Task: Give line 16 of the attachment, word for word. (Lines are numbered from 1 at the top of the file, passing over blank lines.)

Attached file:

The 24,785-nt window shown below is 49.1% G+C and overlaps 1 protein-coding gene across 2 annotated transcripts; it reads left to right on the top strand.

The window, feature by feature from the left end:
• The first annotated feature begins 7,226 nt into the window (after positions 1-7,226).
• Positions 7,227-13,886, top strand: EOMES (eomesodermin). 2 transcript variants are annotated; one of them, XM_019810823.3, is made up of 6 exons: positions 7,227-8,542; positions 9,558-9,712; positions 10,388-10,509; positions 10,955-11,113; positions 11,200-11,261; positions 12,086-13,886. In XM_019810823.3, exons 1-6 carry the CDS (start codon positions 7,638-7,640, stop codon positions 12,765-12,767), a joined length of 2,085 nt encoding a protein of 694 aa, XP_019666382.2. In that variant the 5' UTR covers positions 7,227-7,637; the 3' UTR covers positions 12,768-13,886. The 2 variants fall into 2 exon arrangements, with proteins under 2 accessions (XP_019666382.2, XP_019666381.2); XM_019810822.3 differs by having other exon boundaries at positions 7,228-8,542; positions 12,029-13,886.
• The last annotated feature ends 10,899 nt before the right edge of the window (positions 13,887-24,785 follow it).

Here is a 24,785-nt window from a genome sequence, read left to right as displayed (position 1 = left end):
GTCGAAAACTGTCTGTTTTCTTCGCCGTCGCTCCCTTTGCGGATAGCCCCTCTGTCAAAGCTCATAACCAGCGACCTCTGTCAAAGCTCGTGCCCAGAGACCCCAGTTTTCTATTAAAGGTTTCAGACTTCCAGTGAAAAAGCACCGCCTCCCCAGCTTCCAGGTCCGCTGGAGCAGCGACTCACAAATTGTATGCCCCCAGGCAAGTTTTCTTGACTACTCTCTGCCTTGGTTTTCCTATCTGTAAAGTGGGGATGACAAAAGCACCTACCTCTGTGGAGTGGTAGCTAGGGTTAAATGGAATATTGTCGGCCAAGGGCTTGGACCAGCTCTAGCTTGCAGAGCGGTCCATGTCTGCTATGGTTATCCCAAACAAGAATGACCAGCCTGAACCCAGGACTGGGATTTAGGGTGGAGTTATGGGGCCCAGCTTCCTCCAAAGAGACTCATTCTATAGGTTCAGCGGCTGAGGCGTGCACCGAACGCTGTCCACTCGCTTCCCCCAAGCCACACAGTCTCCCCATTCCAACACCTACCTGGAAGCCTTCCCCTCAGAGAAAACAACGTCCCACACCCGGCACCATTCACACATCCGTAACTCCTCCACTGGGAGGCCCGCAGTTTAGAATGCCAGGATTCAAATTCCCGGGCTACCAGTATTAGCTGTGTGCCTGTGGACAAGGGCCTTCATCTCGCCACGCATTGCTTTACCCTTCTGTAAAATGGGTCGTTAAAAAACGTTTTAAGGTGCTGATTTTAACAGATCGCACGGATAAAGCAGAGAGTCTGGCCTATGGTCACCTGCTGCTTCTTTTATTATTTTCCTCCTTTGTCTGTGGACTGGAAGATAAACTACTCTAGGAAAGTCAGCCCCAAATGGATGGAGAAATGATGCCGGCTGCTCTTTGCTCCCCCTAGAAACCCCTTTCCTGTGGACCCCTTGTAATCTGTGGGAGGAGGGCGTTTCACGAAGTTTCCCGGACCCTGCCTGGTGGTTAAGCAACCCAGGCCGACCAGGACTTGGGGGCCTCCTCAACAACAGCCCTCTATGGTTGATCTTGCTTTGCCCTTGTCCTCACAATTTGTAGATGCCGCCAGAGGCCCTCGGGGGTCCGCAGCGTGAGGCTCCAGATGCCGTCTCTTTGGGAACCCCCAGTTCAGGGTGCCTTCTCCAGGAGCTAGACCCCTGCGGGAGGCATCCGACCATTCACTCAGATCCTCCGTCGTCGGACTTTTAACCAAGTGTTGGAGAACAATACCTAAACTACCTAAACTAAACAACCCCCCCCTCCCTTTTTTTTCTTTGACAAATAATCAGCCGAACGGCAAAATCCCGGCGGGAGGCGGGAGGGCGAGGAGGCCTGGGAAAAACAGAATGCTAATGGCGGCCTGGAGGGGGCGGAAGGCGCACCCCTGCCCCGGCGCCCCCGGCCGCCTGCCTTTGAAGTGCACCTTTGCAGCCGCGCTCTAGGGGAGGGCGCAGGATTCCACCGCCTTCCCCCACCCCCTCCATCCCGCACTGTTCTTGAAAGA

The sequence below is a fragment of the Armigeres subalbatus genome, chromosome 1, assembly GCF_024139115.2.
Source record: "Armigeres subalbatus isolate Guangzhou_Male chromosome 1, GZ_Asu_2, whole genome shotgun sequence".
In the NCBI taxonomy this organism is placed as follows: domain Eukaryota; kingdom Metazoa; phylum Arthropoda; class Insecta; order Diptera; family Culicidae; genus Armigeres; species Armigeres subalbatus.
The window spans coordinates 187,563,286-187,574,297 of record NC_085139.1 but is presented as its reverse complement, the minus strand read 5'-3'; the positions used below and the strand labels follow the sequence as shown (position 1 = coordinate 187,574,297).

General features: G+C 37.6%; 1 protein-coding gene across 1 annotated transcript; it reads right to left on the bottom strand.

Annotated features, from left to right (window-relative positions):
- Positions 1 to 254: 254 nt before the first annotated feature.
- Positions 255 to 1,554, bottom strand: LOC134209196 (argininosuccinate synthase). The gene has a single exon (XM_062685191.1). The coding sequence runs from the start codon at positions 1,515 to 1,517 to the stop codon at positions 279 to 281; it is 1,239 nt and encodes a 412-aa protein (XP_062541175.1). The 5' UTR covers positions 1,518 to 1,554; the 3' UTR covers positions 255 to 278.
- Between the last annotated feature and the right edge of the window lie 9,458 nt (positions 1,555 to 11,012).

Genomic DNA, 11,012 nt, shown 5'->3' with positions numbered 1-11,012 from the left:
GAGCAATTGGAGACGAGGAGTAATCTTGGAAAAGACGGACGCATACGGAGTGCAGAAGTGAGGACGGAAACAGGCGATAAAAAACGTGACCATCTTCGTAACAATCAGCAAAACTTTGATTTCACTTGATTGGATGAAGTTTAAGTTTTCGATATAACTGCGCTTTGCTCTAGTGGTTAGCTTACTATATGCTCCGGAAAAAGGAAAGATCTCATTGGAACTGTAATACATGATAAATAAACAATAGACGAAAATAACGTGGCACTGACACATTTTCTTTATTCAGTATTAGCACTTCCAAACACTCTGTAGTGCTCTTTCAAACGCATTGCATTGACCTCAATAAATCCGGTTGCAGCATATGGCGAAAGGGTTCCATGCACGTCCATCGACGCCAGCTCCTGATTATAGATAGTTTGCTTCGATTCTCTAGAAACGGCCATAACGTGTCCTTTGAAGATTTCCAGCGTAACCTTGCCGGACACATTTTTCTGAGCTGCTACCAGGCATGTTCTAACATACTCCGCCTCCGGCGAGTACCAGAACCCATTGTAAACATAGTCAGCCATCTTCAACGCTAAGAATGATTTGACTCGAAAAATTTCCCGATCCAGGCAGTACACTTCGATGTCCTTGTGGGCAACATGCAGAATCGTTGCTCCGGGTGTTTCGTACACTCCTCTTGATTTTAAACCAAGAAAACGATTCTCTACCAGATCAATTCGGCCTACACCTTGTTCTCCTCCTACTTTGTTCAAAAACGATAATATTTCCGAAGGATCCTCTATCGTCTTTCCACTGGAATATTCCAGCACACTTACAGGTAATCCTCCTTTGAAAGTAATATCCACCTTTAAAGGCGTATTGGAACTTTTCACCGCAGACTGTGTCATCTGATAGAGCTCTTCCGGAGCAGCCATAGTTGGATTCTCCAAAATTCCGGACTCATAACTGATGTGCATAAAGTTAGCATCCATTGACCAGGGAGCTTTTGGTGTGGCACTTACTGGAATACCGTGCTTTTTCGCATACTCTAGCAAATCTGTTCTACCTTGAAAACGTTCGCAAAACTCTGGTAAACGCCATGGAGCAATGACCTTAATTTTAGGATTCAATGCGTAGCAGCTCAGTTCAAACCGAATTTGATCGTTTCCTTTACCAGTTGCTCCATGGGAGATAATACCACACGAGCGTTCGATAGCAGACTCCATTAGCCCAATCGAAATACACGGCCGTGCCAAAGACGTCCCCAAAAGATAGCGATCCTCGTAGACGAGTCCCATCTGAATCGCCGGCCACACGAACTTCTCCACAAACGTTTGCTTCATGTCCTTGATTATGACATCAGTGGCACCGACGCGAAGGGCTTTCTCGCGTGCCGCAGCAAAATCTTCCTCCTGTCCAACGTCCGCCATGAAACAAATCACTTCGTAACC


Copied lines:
- Between the last annotated feature and the right edge of the window lie 9,458 nt (positions 1,555 to 11,012).